During the second period of new reclamation, blocks H to N measuring 3600 acres were reclaimed under the leadership of Pallithanam Luca Matthai, Cunnumpurathu Kurian, Vachaparampil Mathen, Pazhayaparmpil Chacko and Kannathusseril Peious. During the third period of new reclamation R Block Kayal measuring 1,400 acres were reclaimed by the joint effort of eight families led by Pallithanam Luca Matthai, Vachaparampil Mathen and Pazhayaparmpil Chacko.
From 1920 to 1940 reclamation activity came to a halt because of the steep drop in the price of rice.
Pallithanam Luca Matthai who had served as member of Moolam Thirunal of Travancore’s Praja Sabha (Popular Assembly) was considered as the pioneer of cooperative agricultural movement in Kuttanadu. His life marked the beginning of the epoch of first generation Kayal Raja’s of Kuttanad.(Kayal Raja is the term generally used to refer to the prominent Kayal cultivators in the Kuttanadu region).In 1931, in order to strengthen the farming community in Kuttanadu he founded Kuttanadu Karshaka Sangham (Kuttanadu Agricultural Association). From the beginning of his farming career in his teens (he was only eighteen years when he reclaimed the Cherukara Kayal), he brought together like minded people and successfully led the reclamation activity from 1898 to 1940.
Due to the steep decline in the price of rice during 1920 to 1940 the reclamation activities become lethargic. But it gained its momentum again in the early 1940s.During this period, in order to increase the agricultural output, Government initiated Grow More Food campaign and started providing incentives to encourage new reclamations. The advent of electric motors made the reclamations relatively easier, cheaper and less risky as compared to the earlier periods. The last tract of the reclamations namely Q, S and T block were made during this period by Thomman Joseph Murickummoottil (Muricken Outhachan). He did cultivation in a very large extent of reclaimed area and achieved such a success that he was crowned as “Krishi Rajan” (farmer king) by the then prime minister of India, Jawaharlal Nehru.
The prominent families in Kuttanadu who were involved in the backwater paddy cultivation are Pallithanam, Vallickadu, Vachaparampil, Pazhayaparmpil, Punnadamvakkal, Chalayil, Kandakudy, Illikalam, Akkara, Ettuparayil, Mangalapallil, Paruthickal, Meledom, Murickummoottil, Puthenpurayil, Pattasseril etc.
As the farming in the area increased farmers felt them constrained by the two cycles a year for rice cultivation. The reason for which is the limited availability of potable water in Kuttanadu. During the monsoon seasons, the water from the mountains flow through the rivers to the sea, bringing potable water to Kuttanadu. But during summer, due to the low level of the region, seawater enters Kuttanadu and makes the salt content of the water high making it unbootable.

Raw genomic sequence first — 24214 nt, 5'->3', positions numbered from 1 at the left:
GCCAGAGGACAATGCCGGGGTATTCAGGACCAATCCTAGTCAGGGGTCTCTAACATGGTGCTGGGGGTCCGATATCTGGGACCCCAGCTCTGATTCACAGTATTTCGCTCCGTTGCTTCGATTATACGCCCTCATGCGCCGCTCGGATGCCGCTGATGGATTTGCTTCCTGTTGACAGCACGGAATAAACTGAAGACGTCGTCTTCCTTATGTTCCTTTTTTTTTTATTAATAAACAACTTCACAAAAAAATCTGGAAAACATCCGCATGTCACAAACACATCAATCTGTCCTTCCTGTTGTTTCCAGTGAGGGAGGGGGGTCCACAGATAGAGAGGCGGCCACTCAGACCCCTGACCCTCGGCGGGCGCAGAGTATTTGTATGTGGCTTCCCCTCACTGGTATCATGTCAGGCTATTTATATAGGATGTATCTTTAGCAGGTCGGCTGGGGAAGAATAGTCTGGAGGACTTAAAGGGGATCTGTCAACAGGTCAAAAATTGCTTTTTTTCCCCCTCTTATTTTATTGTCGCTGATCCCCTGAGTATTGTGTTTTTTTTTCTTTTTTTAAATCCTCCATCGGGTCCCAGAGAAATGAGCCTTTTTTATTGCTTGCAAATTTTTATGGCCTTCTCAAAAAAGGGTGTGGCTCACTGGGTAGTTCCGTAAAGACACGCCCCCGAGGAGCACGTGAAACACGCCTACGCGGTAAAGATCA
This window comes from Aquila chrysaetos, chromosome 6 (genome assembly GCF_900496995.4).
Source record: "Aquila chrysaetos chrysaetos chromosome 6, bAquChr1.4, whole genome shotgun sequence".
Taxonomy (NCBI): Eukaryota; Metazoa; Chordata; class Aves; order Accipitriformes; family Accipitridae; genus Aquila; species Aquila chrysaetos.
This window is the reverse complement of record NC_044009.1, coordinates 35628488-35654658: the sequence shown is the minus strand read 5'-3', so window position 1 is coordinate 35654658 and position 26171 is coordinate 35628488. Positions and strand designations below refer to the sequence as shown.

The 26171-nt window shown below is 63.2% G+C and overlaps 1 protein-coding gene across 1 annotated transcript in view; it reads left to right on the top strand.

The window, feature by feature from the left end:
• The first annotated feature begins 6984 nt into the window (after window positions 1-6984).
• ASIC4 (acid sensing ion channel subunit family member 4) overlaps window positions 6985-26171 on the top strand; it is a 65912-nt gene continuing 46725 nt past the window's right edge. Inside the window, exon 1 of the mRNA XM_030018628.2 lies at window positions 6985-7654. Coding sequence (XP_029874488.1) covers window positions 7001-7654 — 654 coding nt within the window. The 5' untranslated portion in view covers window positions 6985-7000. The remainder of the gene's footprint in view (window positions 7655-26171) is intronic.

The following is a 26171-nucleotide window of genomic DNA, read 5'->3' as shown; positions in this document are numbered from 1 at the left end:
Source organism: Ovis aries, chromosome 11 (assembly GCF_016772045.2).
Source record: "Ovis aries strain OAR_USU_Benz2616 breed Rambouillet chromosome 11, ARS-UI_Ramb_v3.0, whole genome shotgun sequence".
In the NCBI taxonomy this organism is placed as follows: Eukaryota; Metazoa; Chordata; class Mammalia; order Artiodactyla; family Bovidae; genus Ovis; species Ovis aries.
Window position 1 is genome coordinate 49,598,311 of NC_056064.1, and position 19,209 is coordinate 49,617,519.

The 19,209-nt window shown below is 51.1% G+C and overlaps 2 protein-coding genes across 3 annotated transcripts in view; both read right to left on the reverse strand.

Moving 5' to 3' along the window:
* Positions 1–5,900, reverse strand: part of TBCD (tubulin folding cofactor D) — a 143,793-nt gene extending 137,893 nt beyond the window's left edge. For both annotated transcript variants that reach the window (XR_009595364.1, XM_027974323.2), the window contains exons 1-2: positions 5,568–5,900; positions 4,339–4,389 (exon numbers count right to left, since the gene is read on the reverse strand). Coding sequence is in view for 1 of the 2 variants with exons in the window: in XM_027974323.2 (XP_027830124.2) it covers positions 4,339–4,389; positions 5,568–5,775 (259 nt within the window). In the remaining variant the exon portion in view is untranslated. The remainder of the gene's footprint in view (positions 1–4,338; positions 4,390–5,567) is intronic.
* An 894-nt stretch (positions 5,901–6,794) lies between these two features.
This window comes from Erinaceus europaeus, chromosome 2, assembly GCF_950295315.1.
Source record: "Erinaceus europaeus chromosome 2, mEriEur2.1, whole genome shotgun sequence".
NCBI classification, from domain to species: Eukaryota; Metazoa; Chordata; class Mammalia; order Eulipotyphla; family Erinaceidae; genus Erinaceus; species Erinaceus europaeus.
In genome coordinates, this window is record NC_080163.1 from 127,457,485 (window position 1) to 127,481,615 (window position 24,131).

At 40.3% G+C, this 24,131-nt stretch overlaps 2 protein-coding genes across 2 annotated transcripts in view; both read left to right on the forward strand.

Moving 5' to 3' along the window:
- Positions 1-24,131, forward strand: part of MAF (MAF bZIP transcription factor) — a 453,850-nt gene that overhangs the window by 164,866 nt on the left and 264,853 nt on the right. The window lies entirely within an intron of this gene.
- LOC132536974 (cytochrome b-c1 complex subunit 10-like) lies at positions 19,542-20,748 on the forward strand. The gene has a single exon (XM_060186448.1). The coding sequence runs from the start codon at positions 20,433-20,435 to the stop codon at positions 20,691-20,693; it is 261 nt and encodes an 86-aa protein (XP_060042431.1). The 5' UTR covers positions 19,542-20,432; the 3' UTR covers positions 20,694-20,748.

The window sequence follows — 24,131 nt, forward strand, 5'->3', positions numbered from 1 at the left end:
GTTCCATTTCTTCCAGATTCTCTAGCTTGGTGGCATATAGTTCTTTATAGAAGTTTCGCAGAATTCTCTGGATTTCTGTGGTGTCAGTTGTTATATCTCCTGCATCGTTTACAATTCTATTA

This project was designed as a permanent solution to the flood situation in Kuttanad. This programme was envisaged in such a way that flooded waters from Pamba, Manimalayar and Achankovil were diverted to the sea before it reached Vembanad Lake. The construction of the Spillway ended by 1955.
During 1968, government of India proposed a project, in which a bund (Dam) will be made across the river so that seawater will not be allowed to come inside Kuttanad during summer, allowing farmers to cultivate an extra cycle per year. The project was planned in three phases, the south side, the north side and another phase to join the two sections. The project was delayed and by the time the first two phases were complete the entire money allotted for the project ran out and left the final phase in limbo. The farmers who were expecting lots of financial benefits after the completion of the project decided to take matters into their own hands and one night in 1972, a large group of farmers filled the gap between the north and the south side with earth. To this day, the earth embankment between the two sections of the bund remains. With this, it was possible to close the regulator of shutters during December – June when the saline water enters, and then open it during monsoon. Once the Thaneermukkam bund and spillway became operational two crops were possible in Kuttanadu.
Even though the bund has improved the quality of life of the farmers, the bund is alleged to have caused severe environmental problems. The backwaters which were abundant with fish and part of the staple food of the people of the region require a small amount of salt water for its breeding. The bund has caused deterioration of fish varieties in the region and the fishermen opposed to the bund as of 2005. The bund has also disrupted the harmony of the sea with the backwaters and has caused problems not foreseen before the bund like the omnipresence of the water weeds. Earlier the salt water tends to cleanse the backwaters but this does not happen any more leading to the pollution of the backwaters and the entire land near by.
Notable Natives and Residents
Dr. M. S. Swaminathan, Botanist, known as the father of the Green Revolution in India.
Dr. I C Chacko, Physicist and Geologist, State Geologist of Travancore State from 1906 to 1921
Thakazhi Sivasankara Pillai, Novelist, Jnanpith Scholar.
Fr. Kuriakose Elias Chavara,
Dr. K. Ayyappa Panikkar
Kunchacko Boban – Famous film Actor and director.
Late Kunchacko – Udaya Studio -Indian film producer and director.
Prof. Kavalam Narayana Panikkar
John Abraham, Film Director
Vinayan, Film Director
Nedumudi Venu, Film actor
Dr.K C Joseph Ex.MLA, Architect of Modern Kuttanadu
Prof.Oommen Mathew Ex.MLA, Politician
Ramesh Chennithala, Politician
LateVenu Nagavally Film Actor and film director.
Thomas Pallithanam, Social activist
Mar Thomas Kurialacherry – Former Archbishop
Mankompu Sivasankara Pillai, Kathakali artiste of the classical dance-drama’s southern style
Guru Gopinath, Indian classical dancer.